Recent historical work on the development of British forensic science contends that colonial medico-legal laboratories offered a testing ground for new ideas and technologies as well as a space in which British personnel might "...cut their forensic teeth..." While this argument is compelling, we currently lack a body of research that tell us how forensic medicine was organised and practiced in British colonies, how national and environmental contexts affected the development of forensic techniques and how practitioners shared forensic knowledge through imperial networks. This project, which aims to produce a book-length study of forensic medicine in inter-war Egypt, will go some way towards answering these questions. Using archival sources that detail the work of the Government Medico-Legal Institute in Cairo, located within the Forensic Medicine Archive (University of Glasgow), the Sydney Smith Papers (Royal College of Physicians, Edinburgh) and the National Archives, the project will investigate not only the routine work of testing for poisons and narcotics carried out by the Institute, but will demonstrate how the assassinations associated with Egypt’s struggle for independence, led to the development of forensic ballistics. Materials on inter-war forensic medicine at both the Wellcome and British Libraries will also provide essential context.
From 'A Penny in the Pound' to 'Free at the Point of Delivery': Cataloguing the pre- and post-1948 hospital records of Monmouthshire 16 Nov 2017
Key words: Monmouthshire hospital records; Welsh medical history; health records; Gwent Archives Gwent Archives holds an extensive and important collection of unlisted and partially catalogued (old) Monmouthshire hospital and health records. These records require cataloguing and conservation as a matter of priority to ensure long-term survival and accessibility. A view shared by a number of Wales’ leading historians who write in support of this bid, and will serve on an advisory board to oversee the development of this resource. A Research Resources Grant of £38,729 will fund a year project to: Create ISAD(g) compliant electronic catalogues Carry out cleaning and packaging of the documents. Implementation of these objectives will enable us to meet the following aims: To gain full intellectual and physical control over this important collection To professionally conserve the records To promote global accessibility to our health/ hospital catalogues To inspire interest and expertise in the medical history of Monmouthshire To promote academic research accessibility through standardisation The catalogues will be mounted on our website, the Archives Hub and incorporated into The National Archives/ Wellcome Library Hospital Records Database. A guide to our hospital and health collection and a project blog will also be produced.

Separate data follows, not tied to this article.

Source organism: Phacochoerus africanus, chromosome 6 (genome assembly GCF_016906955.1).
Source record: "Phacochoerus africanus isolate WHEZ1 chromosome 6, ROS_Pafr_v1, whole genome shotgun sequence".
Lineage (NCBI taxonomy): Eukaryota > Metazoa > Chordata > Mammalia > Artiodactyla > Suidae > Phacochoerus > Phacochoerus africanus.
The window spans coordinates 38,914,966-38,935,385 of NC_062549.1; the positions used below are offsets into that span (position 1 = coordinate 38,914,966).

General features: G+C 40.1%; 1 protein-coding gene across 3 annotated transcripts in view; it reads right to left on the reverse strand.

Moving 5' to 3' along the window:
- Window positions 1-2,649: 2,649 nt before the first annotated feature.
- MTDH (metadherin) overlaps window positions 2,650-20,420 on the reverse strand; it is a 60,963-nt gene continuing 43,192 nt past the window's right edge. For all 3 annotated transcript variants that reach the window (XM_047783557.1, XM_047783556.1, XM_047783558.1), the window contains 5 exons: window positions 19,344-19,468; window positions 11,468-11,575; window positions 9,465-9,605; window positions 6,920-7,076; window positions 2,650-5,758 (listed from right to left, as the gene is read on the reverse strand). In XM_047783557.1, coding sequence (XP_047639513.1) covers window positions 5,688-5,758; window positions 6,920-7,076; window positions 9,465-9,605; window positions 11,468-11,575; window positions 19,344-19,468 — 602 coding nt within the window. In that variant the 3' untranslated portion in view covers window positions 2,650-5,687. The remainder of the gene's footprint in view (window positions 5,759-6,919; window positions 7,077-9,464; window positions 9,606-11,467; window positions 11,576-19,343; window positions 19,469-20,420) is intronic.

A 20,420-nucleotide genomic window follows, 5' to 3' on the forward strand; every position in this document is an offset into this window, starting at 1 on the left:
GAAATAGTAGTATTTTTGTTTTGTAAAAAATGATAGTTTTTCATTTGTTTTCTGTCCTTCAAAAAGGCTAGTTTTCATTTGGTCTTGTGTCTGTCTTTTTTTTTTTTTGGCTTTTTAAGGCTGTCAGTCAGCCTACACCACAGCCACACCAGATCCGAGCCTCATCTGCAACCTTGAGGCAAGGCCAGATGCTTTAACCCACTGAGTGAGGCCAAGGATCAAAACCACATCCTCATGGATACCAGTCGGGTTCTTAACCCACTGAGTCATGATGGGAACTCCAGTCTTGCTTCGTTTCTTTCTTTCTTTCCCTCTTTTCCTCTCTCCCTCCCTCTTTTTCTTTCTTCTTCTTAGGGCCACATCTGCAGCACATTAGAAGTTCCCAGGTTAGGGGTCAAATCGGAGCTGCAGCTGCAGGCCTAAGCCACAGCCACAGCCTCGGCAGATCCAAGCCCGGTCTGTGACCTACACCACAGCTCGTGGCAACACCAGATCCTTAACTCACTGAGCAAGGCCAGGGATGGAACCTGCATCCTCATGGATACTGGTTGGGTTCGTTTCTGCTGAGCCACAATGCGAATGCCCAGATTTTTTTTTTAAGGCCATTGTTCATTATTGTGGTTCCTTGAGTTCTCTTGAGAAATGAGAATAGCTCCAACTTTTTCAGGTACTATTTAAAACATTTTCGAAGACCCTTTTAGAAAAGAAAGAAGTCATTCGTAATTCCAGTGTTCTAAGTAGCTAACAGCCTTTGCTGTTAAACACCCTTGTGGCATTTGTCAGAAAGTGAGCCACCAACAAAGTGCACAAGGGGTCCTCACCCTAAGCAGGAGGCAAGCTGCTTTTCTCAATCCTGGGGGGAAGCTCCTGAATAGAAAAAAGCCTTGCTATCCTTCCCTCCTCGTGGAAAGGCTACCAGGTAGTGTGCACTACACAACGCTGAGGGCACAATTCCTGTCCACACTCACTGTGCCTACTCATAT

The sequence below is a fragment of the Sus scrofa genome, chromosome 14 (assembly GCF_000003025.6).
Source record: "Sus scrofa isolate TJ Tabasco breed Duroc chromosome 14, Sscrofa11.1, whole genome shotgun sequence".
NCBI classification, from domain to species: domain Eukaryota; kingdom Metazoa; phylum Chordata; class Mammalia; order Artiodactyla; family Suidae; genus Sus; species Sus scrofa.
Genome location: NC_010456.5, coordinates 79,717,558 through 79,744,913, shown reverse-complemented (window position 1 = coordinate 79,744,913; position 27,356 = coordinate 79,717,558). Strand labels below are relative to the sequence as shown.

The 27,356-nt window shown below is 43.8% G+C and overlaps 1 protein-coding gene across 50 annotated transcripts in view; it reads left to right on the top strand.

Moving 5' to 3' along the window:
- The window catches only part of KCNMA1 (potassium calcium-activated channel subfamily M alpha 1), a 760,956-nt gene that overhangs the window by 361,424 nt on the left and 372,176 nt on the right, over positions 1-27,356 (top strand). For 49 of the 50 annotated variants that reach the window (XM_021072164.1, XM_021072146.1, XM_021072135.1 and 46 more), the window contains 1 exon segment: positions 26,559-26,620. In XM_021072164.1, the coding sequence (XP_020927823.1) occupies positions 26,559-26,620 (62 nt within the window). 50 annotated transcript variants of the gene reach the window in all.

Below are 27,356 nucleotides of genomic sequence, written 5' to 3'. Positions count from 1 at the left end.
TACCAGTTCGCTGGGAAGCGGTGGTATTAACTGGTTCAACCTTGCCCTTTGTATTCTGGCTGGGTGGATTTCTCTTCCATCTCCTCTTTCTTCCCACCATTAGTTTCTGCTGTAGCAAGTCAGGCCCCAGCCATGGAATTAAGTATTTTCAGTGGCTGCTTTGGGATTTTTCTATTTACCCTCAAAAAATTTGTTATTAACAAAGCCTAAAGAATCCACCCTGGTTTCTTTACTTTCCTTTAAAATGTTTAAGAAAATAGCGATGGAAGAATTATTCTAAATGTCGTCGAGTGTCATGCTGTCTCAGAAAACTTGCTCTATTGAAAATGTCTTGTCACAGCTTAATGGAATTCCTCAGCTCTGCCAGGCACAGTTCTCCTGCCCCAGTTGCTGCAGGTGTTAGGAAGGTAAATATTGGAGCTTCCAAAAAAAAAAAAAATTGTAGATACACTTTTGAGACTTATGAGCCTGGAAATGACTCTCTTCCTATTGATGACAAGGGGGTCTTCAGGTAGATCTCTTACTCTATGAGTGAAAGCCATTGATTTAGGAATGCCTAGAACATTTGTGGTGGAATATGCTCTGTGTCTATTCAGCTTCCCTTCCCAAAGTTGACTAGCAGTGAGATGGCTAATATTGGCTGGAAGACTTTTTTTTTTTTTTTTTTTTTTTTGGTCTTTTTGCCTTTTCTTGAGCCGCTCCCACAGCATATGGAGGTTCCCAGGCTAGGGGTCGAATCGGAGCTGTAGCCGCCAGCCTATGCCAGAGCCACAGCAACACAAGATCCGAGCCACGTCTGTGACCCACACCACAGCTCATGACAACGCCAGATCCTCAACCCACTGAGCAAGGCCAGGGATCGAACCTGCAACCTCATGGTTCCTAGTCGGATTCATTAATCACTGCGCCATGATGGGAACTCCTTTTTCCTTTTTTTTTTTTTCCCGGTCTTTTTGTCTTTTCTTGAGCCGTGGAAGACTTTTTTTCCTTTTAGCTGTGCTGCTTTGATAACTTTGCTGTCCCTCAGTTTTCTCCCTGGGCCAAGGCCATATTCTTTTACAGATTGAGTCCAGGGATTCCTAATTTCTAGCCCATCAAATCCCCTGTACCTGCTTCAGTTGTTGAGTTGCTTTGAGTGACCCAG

MSc History of Science, Technology and Medicine 30 Jun 2018
My research will investigate how societal concerns around venereal disease (VD) assisted in the shaping and professionalization of gynaecology in the mid to late nineteenth century. I will be considering how medical understanding of VD shaped the emergence of gynaecology as a professional discipline. I will also be considering how moral and societal concerns about VD shaped gynaecological medicine, and the impact this had on the female body. To do this, I will be drawing on the North of England Obstetrical and Gynaecological Society collection at The University of Manchester, with particular attention given to the work of Sir William Japp Sinclair on gonorrhoea. VD, especially syphilis and gonorrhoea, remain amongst the most prevalent infectious diseases across the globe. The increasing development of antibiotic resistant strains outline how VD is emerging as a serious threat to the global community. This research will explore how VD and individuals suffering from VD were perceived within past society, and how this influenced the development of professional gynaecological medicine, with a significant attention to the gender dynamics that informed both, with concerns analogous to contemporary society.
The Sexual Health Project 23 Aug 2018
The Sexual Health Project is a project to develop the first episode of a six part TV series set in the world of sexual health, a precinct not previously shown on TV. The script will be developed via a creative workshop with 4 sexual health researchers, forty 18-34 year olds, 8 actors, a director and a writer. The project will consist of initial discussion between the writer, director and health researchers and innovators.. Then there will be a storytelling workshop with all these participants and a diverse group of 40 young people. On the basis of this a first script will be written. This script will have a rehearsed and filmed reading with actors, directed by Tim Fywell and an audience of the workshop participants plus TV producers. The after show discussion will be audio recorded. The after show discussion will help establish the impact of this project on the diverse group of young people. This audio recording discussion can be used for future creative development and as a reference for sexual health researchers and innovators. Long term we hope to scale up the experience by making a broadcast TV series for BBC 3 to reach a wider audience.